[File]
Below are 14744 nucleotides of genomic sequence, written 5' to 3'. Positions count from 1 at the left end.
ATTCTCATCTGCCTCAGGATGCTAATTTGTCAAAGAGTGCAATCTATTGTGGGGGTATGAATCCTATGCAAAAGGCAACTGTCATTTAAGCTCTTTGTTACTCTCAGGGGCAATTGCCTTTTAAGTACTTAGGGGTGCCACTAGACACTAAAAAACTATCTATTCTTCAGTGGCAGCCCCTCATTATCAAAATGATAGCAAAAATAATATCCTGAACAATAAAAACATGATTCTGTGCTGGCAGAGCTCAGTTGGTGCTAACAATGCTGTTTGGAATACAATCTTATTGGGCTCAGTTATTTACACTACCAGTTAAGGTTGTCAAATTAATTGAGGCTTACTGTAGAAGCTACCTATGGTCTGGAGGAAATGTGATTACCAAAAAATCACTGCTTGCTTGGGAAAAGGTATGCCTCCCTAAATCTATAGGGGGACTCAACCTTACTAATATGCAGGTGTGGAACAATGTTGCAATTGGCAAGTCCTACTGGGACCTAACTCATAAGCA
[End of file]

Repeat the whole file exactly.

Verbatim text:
Below are 14744 nucleotides of genomic sequence, written 5' to 3'. Positions count from 1 at the left end.
ATTCTCATCTGCCTCAGGATGCTAATTTGTCAAAGAGTGCAATCTATTGTGGGGGTATGAATCCTATGCAAAAGGCAACTGTCATTTAAGCTCTTTGTTACTCTCAGGGGCAATTGCCTTTTAAGTACTTAGGGGTGCCACTAGACACTAAAAAACTATCTATTCTTCAGTGGCAGCCCCTCATTATCAAAATGATAGCAAAAATAATATCCTGAACAATAAAAACATGATTCTGTGCTGGCAGAGCTCAGTTGGTGCTAACAATGCTGTTTGGAATACAATCTTATTGGGCTCAGTTATTTACACTACCAGTTAAGGTTGTCAAATTAATTGAGGCTTACTGTAGAAGCTACCTATGGTCTGGAGGAAATGTGATTACCAAAAAATCACTGCTTGCTTGGGAAAAGGTATGCCTCCCTAAATCTATAGGGGGACTCAACCTTACTAATATGCAGGTGTGGAACAATGTTGCAATTGGCAAGTCCTACTGGGACCTAACTCATAAGCA